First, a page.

43

You've asked several different questions, so here goes: How effective is it? It is a lot more effective in cameras that have it than those that don't. Not trying to be a smarty-pants, but since most manufacturers adopted automatic self cleaning systems, the number of complaints regarding dusty sensors went down by several orders of magnitude. See labnut's ...


25

If acids in human's breath are enough to degrade Nikon lenses, I think that's the best argument yet for buying any other brand. I've been involved in photography for 27 years. This is the first I've ever heard of "harmful acids in breath" that could harm a lens. I don't believe I've been living under a rock. I could be wrong, and my lenses could be days ...


21

C is the correct answer. Well, actually it's A if you look at the sensor from the back, but my guess is that you will turn the camera around and access the sensor from the front. So it's C.


17

You can absolutely clean the rear element as you've discussed - it's done exactly the same as the front element is cleaned. Caution must be used because if, for example, a piece of grit were on the rear element when you used your cloth, and you damaged the element's coating, the damage is far more likely to affect your image quality than it would be if you ...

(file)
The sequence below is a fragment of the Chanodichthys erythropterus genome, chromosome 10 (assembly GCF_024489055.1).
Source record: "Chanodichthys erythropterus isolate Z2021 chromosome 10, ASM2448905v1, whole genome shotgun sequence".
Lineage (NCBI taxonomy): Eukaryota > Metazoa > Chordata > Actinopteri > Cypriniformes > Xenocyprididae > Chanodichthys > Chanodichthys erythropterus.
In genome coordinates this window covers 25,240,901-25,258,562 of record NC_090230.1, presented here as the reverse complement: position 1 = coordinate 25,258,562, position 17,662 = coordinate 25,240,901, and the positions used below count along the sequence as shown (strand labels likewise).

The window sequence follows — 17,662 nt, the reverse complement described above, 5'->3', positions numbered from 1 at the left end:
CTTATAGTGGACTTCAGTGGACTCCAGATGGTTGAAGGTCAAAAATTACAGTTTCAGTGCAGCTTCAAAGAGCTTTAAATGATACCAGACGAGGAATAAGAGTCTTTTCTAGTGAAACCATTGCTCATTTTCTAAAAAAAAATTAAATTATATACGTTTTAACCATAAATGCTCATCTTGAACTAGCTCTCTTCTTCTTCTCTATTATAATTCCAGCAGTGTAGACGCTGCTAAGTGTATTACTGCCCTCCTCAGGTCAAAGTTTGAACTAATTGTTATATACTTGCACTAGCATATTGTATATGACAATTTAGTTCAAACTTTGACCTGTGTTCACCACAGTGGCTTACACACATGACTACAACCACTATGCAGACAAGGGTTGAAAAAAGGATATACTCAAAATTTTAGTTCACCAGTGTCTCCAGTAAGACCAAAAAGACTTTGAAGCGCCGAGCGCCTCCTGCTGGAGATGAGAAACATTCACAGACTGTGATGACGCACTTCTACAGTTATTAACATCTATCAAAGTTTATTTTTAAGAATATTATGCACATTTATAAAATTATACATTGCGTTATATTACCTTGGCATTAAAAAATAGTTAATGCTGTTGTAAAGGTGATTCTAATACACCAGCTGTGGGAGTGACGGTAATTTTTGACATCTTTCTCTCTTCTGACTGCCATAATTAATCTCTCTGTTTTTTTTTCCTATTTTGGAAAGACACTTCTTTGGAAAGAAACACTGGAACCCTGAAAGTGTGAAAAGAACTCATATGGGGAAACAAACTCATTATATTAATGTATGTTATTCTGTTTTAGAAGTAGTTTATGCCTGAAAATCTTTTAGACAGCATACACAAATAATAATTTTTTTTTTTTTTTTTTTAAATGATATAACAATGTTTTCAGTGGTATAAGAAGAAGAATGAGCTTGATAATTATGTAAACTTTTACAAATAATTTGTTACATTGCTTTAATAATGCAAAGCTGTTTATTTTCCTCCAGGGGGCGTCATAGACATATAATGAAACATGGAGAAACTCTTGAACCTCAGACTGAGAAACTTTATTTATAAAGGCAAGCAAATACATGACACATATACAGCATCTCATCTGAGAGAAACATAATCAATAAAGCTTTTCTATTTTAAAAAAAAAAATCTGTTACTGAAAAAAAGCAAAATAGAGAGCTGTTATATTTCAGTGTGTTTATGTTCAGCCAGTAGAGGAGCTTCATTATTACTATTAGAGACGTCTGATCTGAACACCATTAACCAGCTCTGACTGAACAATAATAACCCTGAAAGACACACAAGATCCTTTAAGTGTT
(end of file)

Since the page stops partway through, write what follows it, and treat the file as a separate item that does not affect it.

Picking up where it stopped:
16

Don't use that lens because in that case, there will be chance that water enters in the camera body and make a fatal damage. Stop using it immediately to avoid short circuit and/or ruining your camera body (and ruining this lens permanently) Take it to a nearby camera service center. If you still have warranty, then better contact them first. Best of ...


16

I haven't done any analisys, but here is my take on this. There is no doubt that Nikon knows what they are talking about when it comes to lenses and lens care. However, in this case I suspect they are covering their butt. Unfortunately manufacturers are driven to do that more and more because every once in a while someone does something stupid, perhaps ...


14

Most cloths can be used actually without damaging the lens. However some may leave the lens with lint or fabric residue. The most important thing is that it must be completely clean and untreated by any chemicals. Cloths used in gloves or jackets often has water resistant coatings which may not be liked be the lens. The main reason for not using a sleeve is ...


13

A self cleaning sensor is never necessary but is always nice. At the end of this post I've described Checking for Sensor Dust. This is not wholly intuitive and this method may be of value to others. Dust will "pump" through many zoom lenses as they are zoomed in and out. internal volume increases or decreases and air is drawn in and expelled. Some are ...


13

Solved. I accidentally placed the focusing screen by flipping it on other side which made in focus objects blurry. I corrected it and it's back to normal now.


11